Locking down safety

Instead of teachers presenting lessons, White Pines Middle School classrooms were filled with silence on Thursday.
Krystle Wagner
Jan 25, 2013


The startling stillness filled the halls as Principal Mike Shelton, Assistant Principal Robert Coyne and local law enforcement officials patrolled the building during the building’s announced lockdown drill.

While such drills are a common security practice for local schools, last month's tragedy at Sandy Hook Elementary School in Newtown, Conn., prompted school officials to examine their own measures.

Scott Grimes, assistant superintendent for human services for the Grand Haven district, said the tragedy made them stop and ask, “What if?”

Although Grand Haven school buildings had security measures in place, Grimes said they asked the principals for input on ways to improve them.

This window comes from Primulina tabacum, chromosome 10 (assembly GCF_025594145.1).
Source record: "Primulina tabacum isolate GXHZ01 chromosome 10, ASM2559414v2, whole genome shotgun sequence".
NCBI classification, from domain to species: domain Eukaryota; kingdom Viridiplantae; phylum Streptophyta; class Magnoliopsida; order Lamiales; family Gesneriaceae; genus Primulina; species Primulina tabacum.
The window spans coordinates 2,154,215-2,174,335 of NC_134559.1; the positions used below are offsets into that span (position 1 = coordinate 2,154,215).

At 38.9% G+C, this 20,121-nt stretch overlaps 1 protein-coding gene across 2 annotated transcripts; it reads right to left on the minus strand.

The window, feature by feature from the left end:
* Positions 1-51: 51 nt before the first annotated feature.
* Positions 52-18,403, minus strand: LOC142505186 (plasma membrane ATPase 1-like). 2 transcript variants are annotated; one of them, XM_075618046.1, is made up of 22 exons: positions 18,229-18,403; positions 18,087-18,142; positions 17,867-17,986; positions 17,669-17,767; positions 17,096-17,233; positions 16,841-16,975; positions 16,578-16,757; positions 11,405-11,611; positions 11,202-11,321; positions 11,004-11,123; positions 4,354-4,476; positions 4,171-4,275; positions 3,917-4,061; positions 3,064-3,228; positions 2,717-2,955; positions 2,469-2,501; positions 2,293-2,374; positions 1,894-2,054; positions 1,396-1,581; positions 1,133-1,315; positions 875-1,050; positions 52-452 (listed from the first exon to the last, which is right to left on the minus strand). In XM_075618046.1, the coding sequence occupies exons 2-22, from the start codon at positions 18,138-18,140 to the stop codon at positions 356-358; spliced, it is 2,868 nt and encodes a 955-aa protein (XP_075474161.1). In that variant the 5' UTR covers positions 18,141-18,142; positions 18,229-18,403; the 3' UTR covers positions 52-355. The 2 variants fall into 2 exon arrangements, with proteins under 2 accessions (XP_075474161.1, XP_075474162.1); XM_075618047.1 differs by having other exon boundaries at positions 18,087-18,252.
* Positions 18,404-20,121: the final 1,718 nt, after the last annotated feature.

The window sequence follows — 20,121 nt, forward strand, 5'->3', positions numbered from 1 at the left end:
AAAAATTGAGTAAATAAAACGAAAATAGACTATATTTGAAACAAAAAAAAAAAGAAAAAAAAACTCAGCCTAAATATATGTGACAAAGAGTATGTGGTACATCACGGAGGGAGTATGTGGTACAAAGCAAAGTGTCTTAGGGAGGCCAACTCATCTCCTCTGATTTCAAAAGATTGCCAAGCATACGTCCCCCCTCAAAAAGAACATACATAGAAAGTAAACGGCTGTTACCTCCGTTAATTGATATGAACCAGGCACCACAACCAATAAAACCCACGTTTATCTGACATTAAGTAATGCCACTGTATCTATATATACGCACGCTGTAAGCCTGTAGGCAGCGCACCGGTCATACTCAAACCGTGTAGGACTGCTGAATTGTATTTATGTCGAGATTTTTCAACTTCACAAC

“We consistently work on security measures,” he said.

Once the principals reviewed their buildings, Grimes said they worked during the recent holiday break to ensure that all locks and classroom speakers correctly work.

The district also collaborates with local law enforcement officials for school lockdown drills. Grimes said they’ve provided the lawmen with copies of their plans so they can review them and, if necessary, help revise them.

“We’re going to do as much as we possibly can to have safe campuses,” Grimes said. “Our buildings have always been safe.”

For Shelton, the collaborative effort with law enforcement adds to keeping his staff and students safe and secure.

“It’s comforting,” he said.

To read more of this story, see today’s print or e-edition of the Grand Haven Tribune.



this community has been quite and safe place to live, but what i see, no place is really safe


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